Mehmed I Giray
Mehmed I Giray (1465–1523, reigned 1515–1523) was khan of the Crimean Khanate. He was preceded by his father Meñli I Giray (r. 1478–1515) and followed by his son Ğazı I Giray (1523–1524). He gained control of the steppe nomads, put his brother on the throne of Kazan and was killed after taking Astrakhan. Had he not been killed he might have joined the three khanates with the Nogais and re-created something like the Golden Horde.[dubious ]
|Mehmed I Giray|
|Khan of the Tatar Crimean Khanate|
|Predecessor||Meñli I Giray|
|Successor||Ğazı I Giray|
|Born||30 November 1465|
As his father’s Kalga or designated successor and co-ruler, he participated in a number of raids northward. In 1505 he and his father raided what is now Belarus. In 1507 they advanced toward Russia, but turned back on learning of a Nogai raid on Crimea. Mehmed fell from his horse and became ill. The force returned to Crimea. In 1509 the Nogais planned to attack Crimea. Mehmed and a very large army defeated them as they were crossing the Volga. Much booty was taken. In 1510 he was also successful against the Nogais. In 1512 he raided Russia but was driven back by troops from Ryazan. In 1514 he was driven back from the Severia. In 1515, in alliance with the Lithuaneans he besieged Novgorod-Seversky. Starodub and Chernogov and took many captives. (A common tactic was to bottle up troops in the towns and loot the surrounding countryside.) For these raids see Crimean-Nogai Raids#List of raids for 1505–1523.
When his father died in April 1515 Mehmed was at Perekop. The old Khan’s death was concealed for forty days until Mehmed reached the capital. (the reason for this is not given.)
Akhmed's rebellion: He appointed as Kalga his younger brother Akhmed the Lame. Akhmed was given Ochakov and raided Lithuania but soon revolted. He intrigued with Moscow and sent his eldest son Gemmet to Istanbul to request military aid against Mehmed. In the spring of 1519 Mehmed sent his sons Alp and Bakhadyr against Akhmed, who was killed in the steppe beyond Perekop. Bakhadyr became Kalga. Alp became Kalga in 1523 when Bakhadyr became khan of Astrakhan. (Howorth (1880), following Nikolay Karamzin (1818) speaks of intrigues and bribes involving Akhmed, Mehmed, Vasili III of Russia and Sigismund the Old of Poland).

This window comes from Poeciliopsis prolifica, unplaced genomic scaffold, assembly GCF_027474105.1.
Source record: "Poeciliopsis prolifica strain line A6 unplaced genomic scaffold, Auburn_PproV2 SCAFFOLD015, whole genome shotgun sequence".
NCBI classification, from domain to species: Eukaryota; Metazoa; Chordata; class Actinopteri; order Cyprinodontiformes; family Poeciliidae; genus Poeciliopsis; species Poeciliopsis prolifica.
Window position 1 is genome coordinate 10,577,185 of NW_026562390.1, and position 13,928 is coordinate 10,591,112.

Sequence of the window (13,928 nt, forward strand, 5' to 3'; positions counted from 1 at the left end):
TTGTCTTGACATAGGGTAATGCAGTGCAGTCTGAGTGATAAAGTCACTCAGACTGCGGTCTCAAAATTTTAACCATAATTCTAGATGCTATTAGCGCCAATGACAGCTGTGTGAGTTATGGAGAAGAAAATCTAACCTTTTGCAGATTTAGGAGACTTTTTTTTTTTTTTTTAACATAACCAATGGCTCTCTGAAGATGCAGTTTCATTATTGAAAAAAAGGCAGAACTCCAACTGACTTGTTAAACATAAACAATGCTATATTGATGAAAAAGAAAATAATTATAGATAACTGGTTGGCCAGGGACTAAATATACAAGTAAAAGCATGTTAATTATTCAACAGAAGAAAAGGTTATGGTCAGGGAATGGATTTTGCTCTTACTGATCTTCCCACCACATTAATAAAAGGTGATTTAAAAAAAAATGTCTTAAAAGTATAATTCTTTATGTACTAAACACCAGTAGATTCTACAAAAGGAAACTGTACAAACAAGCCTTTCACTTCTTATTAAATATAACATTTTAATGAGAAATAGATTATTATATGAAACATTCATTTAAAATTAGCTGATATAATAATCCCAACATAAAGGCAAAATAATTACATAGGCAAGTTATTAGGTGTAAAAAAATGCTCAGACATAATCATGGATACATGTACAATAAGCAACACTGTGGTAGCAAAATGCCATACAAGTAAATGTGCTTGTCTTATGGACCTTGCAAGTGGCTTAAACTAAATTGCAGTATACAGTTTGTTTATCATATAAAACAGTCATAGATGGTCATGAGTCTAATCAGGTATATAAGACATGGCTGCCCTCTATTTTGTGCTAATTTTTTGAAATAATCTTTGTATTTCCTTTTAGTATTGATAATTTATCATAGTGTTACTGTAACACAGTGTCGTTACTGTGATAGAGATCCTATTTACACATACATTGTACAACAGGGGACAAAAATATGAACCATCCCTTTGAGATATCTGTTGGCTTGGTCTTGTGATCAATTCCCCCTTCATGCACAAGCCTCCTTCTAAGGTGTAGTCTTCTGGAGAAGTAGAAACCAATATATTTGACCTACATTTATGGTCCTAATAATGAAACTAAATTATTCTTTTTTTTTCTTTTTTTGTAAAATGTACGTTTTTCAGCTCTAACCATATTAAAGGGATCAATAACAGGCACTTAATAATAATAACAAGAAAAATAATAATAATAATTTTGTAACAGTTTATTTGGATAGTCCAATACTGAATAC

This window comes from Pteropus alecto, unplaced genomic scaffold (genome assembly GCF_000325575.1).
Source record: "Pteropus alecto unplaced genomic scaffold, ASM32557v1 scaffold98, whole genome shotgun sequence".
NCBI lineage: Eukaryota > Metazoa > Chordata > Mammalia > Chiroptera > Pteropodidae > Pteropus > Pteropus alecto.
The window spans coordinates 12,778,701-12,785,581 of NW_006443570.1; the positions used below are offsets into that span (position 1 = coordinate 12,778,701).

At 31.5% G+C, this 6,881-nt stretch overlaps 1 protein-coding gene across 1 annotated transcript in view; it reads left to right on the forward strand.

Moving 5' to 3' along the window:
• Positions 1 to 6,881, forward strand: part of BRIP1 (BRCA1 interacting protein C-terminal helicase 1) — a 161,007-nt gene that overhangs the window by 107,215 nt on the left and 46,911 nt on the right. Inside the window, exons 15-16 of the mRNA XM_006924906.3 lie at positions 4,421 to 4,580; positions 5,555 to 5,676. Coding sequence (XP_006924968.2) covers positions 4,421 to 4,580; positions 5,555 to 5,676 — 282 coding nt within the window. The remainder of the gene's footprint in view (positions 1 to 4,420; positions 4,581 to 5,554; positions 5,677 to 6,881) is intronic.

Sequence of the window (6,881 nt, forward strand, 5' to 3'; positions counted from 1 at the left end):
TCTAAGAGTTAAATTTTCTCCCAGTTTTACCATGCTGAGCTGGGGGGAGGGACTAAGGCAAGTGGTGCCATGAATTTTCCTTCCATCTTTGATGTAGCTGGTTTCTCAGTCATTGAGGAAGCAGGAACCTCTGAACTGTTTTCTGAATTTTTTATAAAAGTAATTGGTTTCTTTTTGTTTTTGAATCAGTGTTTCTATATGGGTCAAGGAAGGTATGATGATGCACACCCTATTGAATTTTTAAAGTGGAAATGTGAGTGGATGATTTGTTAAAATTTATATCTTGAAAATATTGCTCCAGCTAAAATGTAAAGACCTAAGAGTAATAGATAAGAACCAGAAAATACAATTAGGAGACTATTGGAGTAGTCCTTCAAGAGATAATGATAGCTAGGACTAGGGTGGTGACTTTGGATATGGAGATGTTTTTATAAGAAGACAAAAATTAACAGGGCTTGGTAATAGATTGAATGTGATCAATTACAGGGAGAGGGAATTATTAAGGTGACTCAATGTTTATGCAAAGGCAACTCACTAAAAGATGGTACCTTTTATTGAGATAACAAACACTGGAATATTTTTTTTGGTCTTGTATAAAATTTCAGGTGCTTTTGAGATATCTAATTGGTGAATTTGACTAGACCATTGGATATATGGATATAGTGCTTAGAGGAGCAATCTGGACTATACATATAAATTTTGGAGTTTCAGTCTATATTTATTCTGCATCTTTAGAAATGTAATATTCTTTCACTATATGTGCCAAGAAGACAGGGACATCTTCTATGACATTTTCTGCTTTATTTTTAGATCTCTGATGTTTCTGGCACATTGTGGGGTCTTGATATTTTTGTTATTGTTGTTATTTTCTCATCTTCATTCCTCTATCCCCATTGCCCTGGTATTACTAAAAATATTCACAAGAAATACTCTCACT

Nogais: A major problem of his reign was gaining control of the Nogai nomads to the north who had become fragmented after the fall of the Golden Horde in 1502. In 1519 a Kazakh invasion drove many Nogais west of the Volga. They asked asylum in the Khan’s territory. Two years later the Kazakh khan died and the Nogais pushed back east, but their oath was not forgotten and the Crimean khan could claim sovereignty as far east as the Emba. Crimea continued to raid Lithuania and Russia.
Kazan and Moscow: In 1519 the Russians placed their protégé Shah Ali on the throne of Kazan. The local mirzas asked Mehmed to send one of his family to replace Shah Ali. In the spring of 1521 Mehmed’s brother Sahib I Giray arrived at Kazan and easily expelled Shah Ali with local help. The two brother Khans then launched an attack on Muscovy. Sahib Giray went west and captured and burned Nizhny Novgorod and Vladimir. At the same time 100,000 Crimeans, Nogais and Lithuanians moved north and crossed the Oka River in July. The two forces joined near Kolomna and moved on Moscow. Vasili III of Russia fled his capital for Volokolamsk to gather troops. They looted the area around Moscow from 1 to 12 August. On the approach of Vasili’s army they drew back and looted the regions of Kolomna, Bobrovsk, Kashira and Ryazan. An attempt to besiege Ryazan failed. Mehmed returned to the steppe with a huge number of captives.
Astrakhan: At the end of 1522 Mehmed decided to capture Astrakhan. The Nogai Mirzas Agish and Mamai joined him. In the spring of 1523 he arrived with a large army. The town was taken without fighting and Khan Hussein fled. Mehmed appointed his eldest son Kalga Bakhadyr as Khan of Astrakhan and unwisely disbanded most of his army. Agish and Mamai grew fearful of Mehmet’s increasing power. They lured him out of town and killed Mehmet and Bakhadyr along with their guards. The remaining Crimean troops were defeated or scattered across the steppe.
Mehmet’s sons Gazi and Baba reached Crimea along with fifty Mirzas. They were followed by a Nogai army which ravaged much of Crimea but could not take the towns. Mehmed's son Ğazı I Giray (1523–24) became khan. For the next nine years the throne was contested Mehmet’s sons Gazi and Islam and his brothers Saadet and Sahib until his youngest brother Sahib I Giray (1532–1551) achieved a long reign.
He was married to Nurum Sultan Khatun, daughter of Hasan Bey, of the Manghits.
- The founder of the dynasty Hacı I Giray (1441–1466) had several sons including Mengli, Hayder of Crimea (1475) and Nur Devlet (three reigns).
- Mengli Giray (1478–1515) had 8 sons including the eldest Mehmed I Giray (1515–1523), Saadet I Giray (1524–1532), the youngest Sahib I Giray (1532–1551), and Mubarek, Biti, Burnash, and Akhmed.
- Mehmed had at least these sons: Ğazı I Giray (1523–24), İslâm I Giray (1532), Bakhadyr, Alp, Baba, Choban, Uzbeg.
- Mubarek, a son of Mengli had a son Devlet I Giray (1551–1557) whose son was Mehmed II Giray (1557–1584).
- Henry Hoyle Howorth, History of the Mongols, 1880, part 2, pp. 468–477
- Oleksa Gaivoronsky «Повелители двух материков», Kiev-Bakhchisarai, 2007, ISBN 978-966-96917-1-2, pages 119–145
- "Центр информации и документации крымских татар". cidct.org.ua. Archived from the original on February 18, 2009. Retrieved October 16, 2016. CS1 maint: discouraged parameter (link)